Classical, Operant and Cognitive Conditioning Theories

In this essay, I hope to give you, the audience, the basics of the three main learning theories: Classical, Operant, and Cognitive. The main question in sport is how do these theories apply to certain sport and how can a coach/teacher use them in order to get his/her point across. To give an answer to this I will try to give examples of how I was taught or a way in which I have used a theory in teaching when on work experience for one example.

Classical Conditioning

This is the most difficult of the three main theories to apply to a sporting context as sport often consists of multiple choices. This however links one stimulus, trigger, to one response, for example trained his pet dogs to respond to a bell, which he rang every time they were to eat. The dogs over time learnt this and every time Pavlov rang the bell, the dogs’ response was to get ready to eat.

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This reward of food would have strengthened the Stimulus Response bond (SR bond). This is Positive reinforcement. Reinforcement is an action that increases the likelihood of a response occurring again. The only way in which the theory can be associated with a sport is when a whistle or a hooter sounds the play stops/begins. For instance in a PE lesson at my previous school, my teacher would blow the whistle in a football game and play would begin or stop, according to his decision.

Operant Conditioning

This is similar to the Classical Conditioning but allows one stimulus to be reacted to by a number of responses.

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This involves the stimulus-organism response. Olsen (1981) explains this; ‘Product acceptance and behaviour can be categorised into four stages:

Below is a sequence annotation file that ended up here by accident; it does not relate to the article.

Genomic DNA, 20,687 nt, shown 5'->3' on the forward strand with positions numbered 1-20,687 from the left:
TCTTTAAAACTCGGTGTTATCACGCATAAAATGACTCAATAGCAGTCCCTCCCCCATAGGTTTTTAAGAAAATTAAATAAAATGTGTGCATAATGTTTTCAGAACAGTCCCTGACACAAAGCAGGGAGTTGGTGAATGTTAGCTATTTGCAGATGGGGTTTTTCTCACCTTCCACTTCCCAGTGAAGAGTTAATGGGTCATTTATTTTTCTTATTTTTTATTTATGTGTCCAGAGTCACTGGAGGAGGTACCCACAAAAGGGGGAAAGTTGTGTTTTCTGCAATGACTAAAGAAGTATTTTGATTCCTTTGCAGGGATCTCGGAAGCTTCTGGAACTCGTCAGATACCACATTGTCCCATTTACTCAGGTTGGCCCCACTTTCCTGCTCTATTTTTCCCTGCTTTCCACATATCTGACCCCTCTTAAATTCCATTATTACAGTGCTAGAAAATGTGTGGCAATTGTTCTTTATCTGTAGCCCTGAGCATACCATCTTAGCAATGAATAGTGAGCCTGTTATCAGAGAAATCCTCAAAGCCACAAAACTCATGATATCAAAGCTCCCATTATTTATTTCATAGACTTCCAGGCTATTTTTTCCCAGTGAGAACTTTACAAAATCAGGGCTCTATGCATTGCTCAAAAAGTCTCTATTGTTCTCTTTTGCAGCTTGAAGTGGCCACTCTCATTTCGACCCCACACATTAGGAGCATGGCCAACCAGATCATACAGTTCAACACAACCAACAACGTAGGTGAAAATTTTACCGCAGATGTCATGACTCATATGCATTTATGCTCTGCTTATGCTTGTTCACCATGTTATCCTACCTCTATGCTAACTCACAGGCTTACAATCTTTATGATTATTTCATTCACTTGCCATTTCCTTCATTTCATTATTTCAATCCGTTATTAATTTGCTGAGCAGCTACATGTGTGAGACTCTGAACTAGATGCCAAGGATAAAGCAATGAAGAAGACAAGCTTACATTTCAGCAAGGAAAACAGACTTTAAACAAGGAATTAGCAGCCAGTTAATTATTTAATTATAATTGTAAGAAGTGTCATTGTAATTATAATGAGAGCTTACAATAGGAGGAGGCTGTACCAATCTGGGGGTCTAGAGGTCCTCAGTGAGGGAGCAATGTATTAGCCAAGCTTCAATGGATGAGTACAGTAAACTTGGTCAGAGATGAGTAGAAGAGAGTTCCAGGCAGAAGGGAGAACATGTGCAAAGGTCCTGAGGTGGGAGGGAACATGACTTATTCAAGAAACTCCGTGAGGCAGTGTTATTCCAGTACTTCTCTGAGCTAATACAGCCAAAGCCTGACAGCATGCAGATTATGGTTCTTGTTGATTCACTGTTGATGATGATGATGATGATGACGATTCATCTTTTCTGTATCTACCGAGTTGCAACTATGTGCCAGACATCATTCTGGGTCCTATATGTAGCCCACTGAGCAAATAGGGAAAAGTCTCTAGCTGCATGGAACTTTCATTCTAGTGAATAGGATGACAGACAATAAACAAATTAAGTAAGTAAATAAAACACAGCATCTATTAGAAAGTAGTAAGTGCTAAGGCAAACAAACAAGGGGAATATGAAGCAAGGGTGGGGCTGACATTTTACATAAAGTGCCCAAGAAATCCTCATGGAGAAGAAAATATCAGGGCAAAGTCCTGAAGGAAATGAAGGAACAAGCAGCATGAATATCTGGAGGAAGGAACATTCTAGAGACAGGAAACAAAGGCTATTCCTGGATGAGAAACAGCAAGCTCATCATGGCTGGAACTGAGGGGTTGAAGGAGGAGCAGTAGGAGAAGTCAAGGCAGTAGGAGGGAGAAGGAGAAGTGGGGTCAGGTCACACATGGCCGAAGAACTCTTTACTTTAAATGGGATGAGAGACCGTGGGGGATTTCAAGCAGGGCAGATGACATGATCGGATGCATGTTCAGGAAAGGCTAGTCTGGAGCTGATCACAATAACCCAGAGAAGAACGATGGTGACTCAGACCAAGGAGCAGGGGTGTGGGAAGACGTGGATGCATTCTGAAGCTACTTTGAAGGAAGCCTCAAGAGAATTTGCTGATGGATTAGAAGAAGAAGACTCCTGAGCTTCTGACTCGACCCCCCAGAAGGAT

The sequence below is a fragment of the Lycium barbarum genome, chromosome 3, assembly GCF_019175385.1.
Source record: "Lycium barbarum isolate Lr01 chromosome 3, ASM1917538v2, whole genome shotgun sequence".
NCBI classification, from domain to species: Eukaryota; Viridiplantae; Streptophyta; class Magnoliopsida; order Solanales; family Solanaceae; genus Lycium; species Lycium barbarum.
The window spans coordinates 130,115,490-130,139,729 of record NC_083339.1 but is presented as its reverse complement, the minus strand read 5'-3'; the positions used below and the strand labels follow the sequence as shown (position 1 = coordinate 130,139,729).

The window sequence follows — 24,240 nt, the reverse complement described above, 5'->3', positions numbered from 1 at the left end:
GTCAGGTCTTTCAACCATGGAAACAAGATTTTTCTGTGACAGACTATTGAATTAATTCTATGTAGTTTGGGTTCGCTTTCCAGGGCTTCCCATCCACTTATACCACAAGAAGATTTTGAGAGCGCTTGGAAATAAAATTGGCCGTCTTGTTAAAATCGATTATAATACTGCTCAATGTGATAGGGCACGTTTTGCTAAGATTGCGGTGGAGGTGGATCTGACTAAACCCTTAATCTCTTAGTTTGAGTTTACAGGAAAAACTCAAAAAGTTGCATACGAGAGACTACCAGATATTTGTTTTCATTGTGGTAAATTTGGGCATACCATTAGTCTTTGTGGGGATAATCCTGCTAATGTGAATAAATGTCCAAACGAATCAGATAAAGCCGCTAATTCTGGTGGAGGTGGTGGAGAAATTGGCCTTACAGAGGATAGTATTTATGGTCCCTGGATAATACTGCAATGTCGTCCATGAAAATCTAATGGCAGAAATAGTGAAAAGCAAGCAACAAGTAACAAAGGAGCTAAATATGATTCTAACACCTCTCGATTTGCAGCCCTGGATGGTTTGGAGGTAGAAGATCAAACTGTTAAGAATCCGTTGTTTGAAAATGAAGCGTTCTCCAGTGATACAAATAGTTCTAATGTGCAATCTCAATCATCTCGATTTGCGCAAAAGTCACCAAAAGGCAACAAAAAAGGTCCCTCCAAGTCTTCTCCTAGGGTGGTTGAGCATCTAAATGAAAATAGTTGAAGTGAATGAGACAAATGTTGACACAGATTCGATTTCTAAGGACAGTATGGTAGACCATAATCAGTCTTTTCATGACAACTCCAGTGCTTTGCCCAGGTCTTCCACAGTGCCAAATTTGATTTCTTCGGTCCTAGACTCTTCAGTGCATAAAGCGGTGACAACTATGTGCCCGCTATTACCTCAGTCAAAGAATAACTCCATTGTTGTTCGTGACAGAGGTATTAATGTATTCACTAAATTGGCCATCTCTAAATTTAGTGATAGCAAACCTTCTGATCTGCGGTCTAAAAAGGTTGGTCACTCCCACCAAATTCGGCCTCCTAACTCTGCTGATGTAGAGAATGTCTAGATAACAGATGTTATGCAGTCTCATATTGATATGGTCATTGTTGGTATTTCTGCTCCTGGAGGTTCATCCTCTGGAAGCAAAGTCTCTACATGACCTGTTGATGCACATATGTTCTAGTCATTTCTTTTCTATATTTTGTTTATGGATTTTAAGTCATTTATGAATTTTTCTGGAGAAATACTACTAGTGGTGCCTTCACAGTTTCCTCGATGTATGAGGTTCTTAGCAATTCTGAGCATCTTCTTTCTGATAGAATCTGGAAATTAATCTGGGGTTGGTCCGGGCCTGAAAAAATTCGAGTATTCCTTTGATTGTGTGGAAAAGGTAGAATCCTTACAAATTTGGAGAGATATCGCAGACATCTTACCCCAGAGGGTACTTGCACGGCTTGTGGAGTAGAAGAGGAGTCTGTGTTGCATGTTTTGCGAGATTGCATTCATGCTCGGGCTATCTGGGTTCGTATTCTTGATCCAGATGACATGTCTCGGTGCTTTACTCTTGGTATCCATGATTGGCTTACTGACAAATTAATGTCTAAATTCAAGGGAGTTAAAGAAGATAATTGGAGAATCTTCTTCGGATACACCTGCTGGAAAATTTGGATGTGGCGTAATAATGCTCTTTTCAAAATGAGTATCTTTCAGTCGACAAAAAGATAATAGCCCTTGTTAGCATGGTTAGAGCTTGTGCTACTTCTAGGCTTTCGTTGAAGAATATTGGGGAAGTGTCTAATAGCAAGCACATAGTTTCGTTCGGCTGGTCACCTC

1. Stimulus input is the relationship between the stimulus, product, and the athlete from first contact to the end. Environment or circumstance will affect the outcome.
  2. Identification is the stimulus translated from a physical experience to a psychological phenomenon. Input is encoded and identified with existing knowledge. This existing knowledge may affect this process.
  3. Interpretation is how the individual decides how to react. This involves what the athlete senses and how s/he feels.
  4. Response is how the athlete reacts after processing all of the above. Form this some behaviour types have been found.


This is the early phase of three-stage learning process. This is the rookie stage of an athletes ‘sporting life’. It involves the athlete having to recall old habits from his/her past experience to form an executive programme. This means that the athlete will have to be tough new instructions to this new sport. This means that feedback and appraisal for performances is needed. Demonstrations are also needed. At this stage, the athlete will be less confident in his/her approach to the sport.

The next stage in this learning programme is the Associative stage. This is the ‘Intermediate stage’ where the athlete begins his own internal reaction as well as gaining external reaction from a coach/teacher. However, even though more experienced the athlete is still in need of demonstrations and feedback in order to further the development of the skill. The final stage of the learning course is the Autonomous stage. This consists of the athlete being able to make automatic responses. The athlete has to be extremely dedicated to reach this stage. Only minor feedback is needed from a coach or a teacher. This is the ‘pro stage’ of the athlete’s career.

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Classical, Operant and Cognitive Conditioning Theories. (2020, Jun 01). Retrieved from

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